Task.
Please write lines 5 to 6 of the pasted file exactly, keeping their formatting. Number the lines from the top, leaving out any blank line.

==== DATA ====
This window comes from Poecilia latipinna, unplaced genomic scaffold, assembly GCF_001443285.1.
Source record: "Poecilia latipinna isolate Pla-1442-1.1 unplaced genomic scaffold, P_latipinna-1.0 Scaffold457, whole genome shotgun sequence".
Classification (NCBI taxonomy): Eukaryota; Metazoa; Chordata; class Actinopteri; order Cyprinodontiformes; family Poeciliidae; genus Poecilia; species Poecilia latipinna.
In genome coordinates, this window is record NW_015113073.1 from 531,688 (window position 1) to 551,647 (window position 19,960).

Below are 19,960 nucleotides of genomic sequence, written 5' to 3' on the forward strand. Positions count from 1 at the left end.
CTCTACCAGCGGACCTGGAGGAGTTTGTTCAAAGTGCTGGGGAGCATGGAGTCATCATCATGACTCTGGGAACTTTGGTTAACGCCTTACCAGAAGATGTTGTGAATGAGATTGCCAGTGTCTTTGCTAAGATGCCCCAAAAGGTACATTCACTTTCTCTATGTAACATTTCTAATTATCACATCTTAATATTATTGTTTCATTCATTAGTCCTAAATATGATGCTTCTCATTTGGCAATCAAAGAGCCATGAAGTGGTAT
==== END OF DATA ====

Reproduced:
Below are 19,960 nucleotides of genomic sequence, written 5' to 3' on the forward strand. Positions count from 1 at the left end.
CTCTACCAGCGGACCTGGAGGAGTTTGTTCAAAGTGCTGGGGAGCATGGAGTCATCATCATGACTCTGGGAACTTTGGTTAACGCCTTACCAGAAGATGTTGTGAATGAGATTGCCAGTGTCTTTGCTAAGATGCCCCAAAAGGTACATTCACTTTCTCTATGTAACATTTCTAATTATCACATCTTAATATTATTGTTTCATTCATTAGTCCTAAATATGATGCTTCTCATTTGGCAATCAAAGAGCCATGAAGTGGTAT